Many films can be livened up with a good driving scene, whether it’s integral to the plot or just to spice up the proceedings with some high-adrenaline action. Although car chases have long been a cliché of filmmaking, when they’re done right they can really be memorable, sometimes more than the films in which they belong.
Driving scenes were already familiar staples of films by the sixties, and this decade would see some of the most famous car chases, crashes and other stunts recorded on celluloid. Director Stanley Kramer’s classic comedy It’s A Mad, Mad, Mad, Mad World (1963) features a memorable climax engineered by stunt coordinator Cary Loftin, in which a Dodge convertible is driven into a ditch around the Agoura Hills. The iconic chariot scene in Ben Hur (1959) is another classic driving scene, even if no cars were involved, and astonishingly did not lead to any people or horses involved being seriously injured.
The seventies were an even more prolific decade for driving scenes, and for many people the so-called ‘Astro Spiral Jump‘ scene in 007 movie The Man With the Golden Gun (1974) is the pinnacle of stunt driving recorded on film. Designed by Cornell University computer expert Raymond R McHenry, the stunt involved precise calculations of the speed and number of ramps required to propel an AMC Hornet X between two sets of ramps and execute a 360-degree barrel roll without the use of wires or CGI imagery.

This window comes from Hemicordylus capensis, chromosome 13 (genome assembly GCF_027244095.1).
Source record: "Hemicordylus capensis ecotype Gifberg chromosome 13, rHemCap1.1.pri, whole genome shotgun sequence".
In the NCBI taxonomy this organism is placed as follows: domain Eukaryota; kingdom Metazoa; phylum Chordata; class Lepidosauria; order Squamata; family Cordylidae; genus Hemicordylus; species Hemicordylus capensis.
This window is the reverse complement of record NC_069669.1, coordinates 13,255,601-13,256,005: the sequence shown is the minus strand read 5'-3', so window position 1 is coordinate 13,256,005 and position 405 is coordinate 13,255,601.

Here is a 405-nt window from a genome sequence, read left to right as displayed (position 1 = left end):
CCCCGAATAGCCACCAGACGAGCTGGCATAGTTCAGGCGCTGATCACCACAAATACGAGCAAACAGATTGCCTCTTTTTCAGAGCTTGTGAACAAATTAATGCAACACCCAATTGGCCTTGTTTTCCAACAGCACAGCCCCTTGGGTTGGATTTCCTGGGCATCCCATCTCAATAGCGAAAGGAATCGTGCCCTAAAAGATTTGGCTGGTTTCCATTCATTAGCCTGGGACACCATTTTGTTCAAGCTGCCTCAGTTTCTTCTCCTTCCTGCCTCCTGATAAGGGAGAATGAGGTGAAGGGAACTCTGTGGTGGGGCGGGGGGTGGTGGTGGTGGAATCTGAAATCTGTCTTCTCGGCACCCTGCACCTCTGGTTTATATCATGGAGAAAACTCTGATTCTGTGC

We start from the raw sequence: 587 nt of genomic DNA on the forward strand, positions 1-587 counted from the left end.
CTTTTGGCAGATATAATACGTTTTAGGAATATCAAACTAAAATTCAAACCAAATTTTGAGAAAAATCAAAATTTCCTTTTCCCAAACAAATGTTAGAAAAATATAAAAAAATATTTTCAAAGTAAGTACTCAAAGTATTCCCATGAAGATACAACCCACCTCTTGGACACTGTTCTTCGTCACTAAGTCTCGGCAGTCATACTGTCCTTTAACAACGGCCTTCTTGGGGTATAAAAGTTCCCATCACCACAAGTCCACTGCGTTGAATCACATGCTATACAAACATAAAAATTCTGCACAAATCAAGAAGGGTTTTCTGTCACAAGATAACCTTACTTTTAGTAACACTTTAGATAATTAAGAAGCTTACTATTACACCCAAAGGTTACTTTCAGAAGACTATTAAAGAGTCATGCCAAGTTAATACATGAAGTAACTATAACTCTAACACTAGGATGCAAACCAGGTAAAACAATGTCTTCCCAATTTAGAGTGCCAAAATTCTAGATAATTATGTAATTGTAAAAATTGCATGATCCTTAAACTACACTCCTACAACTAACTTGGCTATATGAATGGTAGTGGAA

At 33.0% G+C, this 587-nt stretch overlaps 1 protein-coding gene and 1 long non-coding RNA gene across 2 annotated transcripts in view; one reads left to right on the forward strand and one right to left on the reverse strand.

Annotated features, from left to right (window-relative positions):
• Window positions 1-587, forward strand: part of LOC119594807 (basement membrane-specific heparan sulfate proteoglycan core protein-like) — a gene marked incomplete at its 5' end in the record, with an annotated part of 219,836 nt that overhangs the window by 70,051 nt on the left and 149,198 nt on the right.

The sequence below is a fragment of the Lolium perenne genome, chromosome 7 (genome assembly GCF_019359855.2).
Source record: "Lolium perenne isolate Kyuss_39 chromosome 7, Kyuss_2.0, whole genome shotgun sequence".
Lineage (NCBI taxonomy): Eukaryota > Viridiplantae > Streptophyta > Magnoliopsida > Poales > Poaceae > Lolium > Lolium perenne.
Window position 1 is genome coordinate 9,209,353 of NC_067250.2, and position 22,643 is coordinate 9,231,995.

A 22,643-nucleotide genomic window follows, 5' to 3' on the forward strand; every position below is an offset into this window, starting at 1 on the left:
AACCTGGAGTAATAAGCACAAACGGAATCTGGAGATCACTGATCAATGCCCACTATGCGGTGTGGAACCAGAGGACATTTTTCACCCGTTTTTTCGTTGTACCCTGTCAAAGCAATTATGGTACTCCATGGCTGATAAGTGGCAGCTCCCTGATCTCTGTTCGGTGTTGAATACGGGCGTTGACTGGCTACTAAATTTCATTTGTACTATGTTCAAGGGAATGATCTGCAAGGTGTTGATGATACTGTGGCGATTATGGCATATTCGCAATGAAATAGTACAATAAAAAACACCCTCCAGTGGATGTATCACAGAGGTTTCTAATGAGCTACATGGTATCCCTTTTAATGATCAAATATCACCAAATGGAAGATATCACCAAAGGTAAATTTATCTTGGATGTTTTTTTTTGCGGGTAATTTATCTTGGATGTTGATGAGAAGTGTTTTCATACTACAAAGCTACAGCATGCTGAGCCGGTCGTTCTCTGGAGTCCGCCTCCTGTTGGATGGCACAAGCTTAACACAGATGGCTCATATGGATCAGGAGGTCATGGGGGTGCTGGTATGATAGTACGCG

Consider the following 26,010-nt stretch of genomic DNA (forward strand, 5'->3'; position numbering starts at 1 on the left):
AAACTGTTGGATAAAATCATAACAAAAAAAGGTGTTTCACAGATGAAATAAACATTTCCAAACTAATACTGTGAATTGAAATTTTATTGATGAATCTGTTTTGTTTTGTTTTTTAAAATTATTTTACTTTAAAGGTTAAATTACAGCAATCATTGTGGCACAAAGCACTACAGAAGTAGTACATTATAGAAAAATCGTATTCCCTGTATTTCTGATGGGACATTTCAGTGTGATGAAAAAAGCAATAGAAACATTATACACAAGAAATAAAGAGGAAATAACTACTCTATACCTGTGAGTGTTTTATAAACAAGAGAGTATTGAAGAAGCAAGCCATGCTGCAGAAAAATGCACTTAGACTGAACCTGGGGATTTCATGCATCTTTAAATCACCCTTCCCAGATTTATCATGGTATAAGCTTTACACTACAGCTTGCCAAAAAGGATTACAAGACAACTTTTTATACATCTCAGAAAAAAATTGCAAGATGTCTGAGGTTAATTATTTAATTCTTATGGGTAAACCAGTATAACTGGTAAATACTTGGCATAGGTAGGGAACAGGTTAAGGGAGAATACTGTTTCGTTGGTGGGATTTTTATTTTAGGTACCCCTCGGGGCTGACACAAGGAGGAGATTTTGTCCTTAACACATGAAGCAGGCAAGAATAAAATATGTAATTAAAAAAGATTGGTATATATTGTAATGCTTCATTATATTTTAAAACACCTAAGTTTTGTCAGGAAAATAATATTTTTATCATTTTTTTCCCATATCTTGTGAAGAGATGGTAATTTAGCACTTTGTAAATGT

Fast-forward to the nineties, and Ronin (1998) features a wealth of high-speed driving excellence and explosive accidents. Many of these vehicles are being driven through narrow tunnels and lanes, all the while followed by a camera crew performing the same feat. Over the last decade, no film series has been more closely associated with driving prowess than the Fast and the Furious movies, and it’s the 2006 entry in the canon,Tokyo Drift that features a particular stand-out driving moment, as a Nissan travels sideways up a spiral ramp just inches from the concrete wall.
Most people will never get the chance to emulate these iconic driving performances, and with good reason – stunt driving requires years of training and particular skill behind the wheel, and can be an extremely hazardous profession. Make sure your vehicle is covered against everyday accidents and other eventualities by renewing your car insurance and keeping up with your servicing schedule.